BEIJING (Reuters) - Even with their eyeshadow and mascara, gymnasts look young. The question is, exactly how young? China’s tiny leotard-clad athletes have repeatedly had to fend off questions about not being old enough to compete at the Olympics. On Friday the International Olympic Committee called for an investigation into exactly how old one gold medalist is.
He Kexin is 16 according to International Gymnastics Federation (FIG) records but newspaper reports citing online records suggest the double gold medalist is 14, prompting the IOC to ask the sport’s governing body to clear up the matter.
The state news agency Xinhua ran a picture caption last year referring to “13-year-old He Kexin” while China Daily reported in May that she was 14.
Gymnasts must be 16 in the year of an Olympics to take part.
Having picked up nine of the 14 gold medals on offer in one of the Games’ crown jewel sports, any whiff of a scandal would be damaging for the Olympic hosts during the Games.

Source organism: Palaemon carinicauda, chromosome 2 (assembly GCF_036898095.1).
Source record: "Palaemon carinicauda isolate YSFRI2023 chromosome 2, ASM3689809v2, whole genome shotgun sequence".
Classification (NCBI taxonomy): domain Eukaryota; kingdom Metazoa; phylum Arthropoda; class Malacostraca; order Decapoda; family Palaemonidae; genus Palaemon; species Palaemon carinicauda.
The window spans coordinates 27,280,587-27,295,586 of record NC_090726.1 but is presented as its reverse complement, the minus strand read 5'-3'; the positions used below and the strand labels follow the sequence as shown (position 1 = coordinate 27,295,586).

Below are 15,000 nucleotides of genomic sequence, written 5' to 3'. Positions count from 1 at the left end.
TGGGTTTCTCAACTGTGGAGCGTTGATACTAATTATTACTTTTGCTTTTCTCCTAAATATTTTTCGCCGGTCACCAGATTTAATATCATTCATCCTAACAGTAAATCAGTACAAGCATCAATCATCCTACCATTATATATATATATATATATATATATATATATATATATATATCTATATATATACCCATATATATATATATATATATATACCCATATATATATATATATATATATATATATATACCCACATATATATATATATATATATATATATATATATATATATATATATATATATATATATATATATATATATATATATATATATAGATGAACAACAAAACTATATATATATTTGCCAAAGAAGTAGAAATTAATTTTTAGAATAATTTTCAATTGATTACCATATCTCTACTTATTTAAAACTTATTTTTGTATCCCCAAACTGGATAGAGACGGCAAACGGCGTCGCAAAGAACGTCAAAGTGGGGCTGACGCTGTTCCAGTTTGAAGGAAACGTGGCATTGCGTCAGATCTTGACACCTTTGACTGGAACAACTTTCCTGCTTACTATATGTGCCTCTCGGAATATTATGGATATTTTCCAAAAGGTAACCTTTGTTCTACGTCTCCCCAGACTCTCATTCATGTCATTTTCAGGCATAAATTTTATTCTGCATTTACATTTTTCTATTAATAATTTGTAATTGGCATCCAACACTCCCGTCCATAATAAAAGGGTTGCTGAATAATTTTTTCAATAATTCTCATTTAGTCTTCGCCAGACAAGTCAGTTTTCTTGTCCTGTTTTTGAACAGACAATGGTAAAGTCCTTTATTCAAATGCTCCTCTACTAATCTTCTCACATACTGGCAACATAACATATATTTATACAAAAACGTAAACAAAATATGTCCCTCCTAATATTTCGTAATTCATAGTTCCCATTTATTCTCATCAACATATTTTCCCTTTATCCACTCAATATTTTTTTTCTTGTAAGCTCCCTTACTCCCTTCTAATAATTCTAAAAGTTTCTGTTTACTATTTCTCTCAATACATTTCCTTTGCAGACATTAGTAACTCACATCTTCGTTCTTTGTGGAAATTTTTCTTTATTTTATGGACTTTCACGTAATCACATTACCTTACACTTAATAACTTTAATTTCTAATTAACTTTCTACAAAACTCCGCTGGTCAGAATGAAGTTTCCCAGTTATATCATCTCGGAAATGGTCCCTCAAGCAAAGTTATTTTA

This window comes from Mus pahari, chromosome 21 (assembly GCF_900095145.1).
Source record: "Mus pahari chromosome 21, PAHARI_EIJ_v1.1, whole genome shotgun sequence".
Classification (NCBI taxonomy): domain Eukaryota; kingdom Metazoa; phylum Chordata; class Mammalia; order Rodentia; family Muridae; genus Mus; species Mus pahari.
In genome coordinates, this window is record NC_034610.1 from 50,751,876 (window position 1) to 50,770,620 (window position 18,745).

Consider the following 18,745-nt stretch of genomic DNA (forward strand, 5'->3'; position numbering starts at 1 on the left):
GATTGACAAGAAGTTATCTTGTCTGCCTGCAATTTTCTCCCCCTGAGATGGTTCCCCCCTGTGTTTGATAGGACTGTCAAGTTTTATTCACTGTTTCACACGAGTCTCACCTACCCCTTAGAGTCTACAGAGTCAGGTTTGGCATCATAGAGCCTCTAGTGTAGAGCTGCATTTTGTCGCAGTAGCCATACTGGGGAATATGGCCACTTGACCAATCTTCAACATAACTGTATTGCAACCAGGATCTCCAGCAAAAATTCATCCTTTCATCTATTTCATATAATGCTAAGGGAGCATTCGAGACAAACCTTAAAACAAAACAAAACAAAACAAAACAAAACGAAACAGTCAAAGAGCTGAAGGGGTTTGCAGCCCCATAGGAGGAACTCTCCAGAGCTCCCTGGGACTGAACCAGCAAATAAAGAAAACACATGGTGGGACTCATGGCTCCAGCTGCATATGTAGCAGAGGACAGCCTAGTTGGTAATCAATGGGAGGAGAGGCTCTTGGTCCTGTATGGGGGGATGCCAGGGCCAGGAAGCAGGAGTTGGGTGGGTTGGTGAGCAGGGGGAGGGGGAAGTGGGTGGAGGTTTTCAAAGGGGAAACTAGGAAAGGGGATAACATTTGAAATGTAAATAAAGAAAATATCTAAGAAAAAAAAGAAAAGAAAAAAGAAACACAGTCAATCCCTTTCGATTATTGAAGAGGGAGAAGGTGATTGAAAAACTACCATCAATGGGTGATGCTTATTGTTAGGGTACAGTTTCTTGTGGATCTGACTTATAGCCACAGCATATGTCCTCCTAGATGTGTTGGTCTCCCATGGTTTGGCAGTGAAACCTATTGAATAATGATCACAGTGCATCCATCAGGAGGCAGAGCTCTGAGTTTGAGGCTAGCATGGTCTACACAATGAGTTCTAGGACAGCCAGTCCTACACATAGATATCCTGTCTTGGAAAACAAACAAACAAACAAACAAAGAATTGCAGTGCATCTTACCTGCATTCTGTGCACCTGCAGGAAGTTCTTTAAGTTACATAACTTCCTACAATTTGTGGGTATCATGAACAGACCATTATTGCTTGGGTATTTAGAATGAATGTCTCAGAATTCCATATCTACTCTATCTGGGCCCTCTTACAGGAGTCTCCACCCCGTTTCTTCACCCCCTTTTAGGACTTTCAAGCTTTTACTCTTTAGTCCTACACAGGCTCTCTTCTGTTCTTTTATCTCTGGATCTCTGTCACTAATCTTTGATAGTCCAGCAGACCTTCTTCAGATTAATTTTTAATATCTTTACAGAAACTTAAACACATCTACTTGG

Luckily for China, the results of any investigation are likely to come out only once the media circus has left town after the Games close on Sunday and any bad news would then likely cause more of a ripple than a splash.
Age questions have dominated Chinese female gymnasts’ news conferences, with reporters trying to catch them out by queries like ‘What Chinese zodiac animal are you?’.
Each time, they have given the correct answer and repeated: “I am 16. I don’t care what other people think.”
Until Friday, the IOC had brushed aside concerns about age at the Games, saying the athletes were sanctioned by their respective federations.
The FIG said it was confident there were no problems because the IOC had confirmed that all passports used for accreditation were valid.
The nature of the sport means gymnasts often look younger than they really are because they are shorter than average and also very light. The glitter and the make-up helps them look a bit older.
They are considered almost geriatric when they reach 20, giving a very small window of opportunity for their career on the international stage, especially since the age rule was introduced in 1997 to protect gymnasts’ physical and mental wellbeing.
Nadia Comaneci was just 14 when she won Olympic gold and she told Reuters last week that there was no need for the FIG to have raised the minimum age for competing.
“To be good at 15 or 16, you have to be great at 12,” she said of a sport which most children have to start by the time they are 5 to succeed in it.
Editing by Jeremy Laurence
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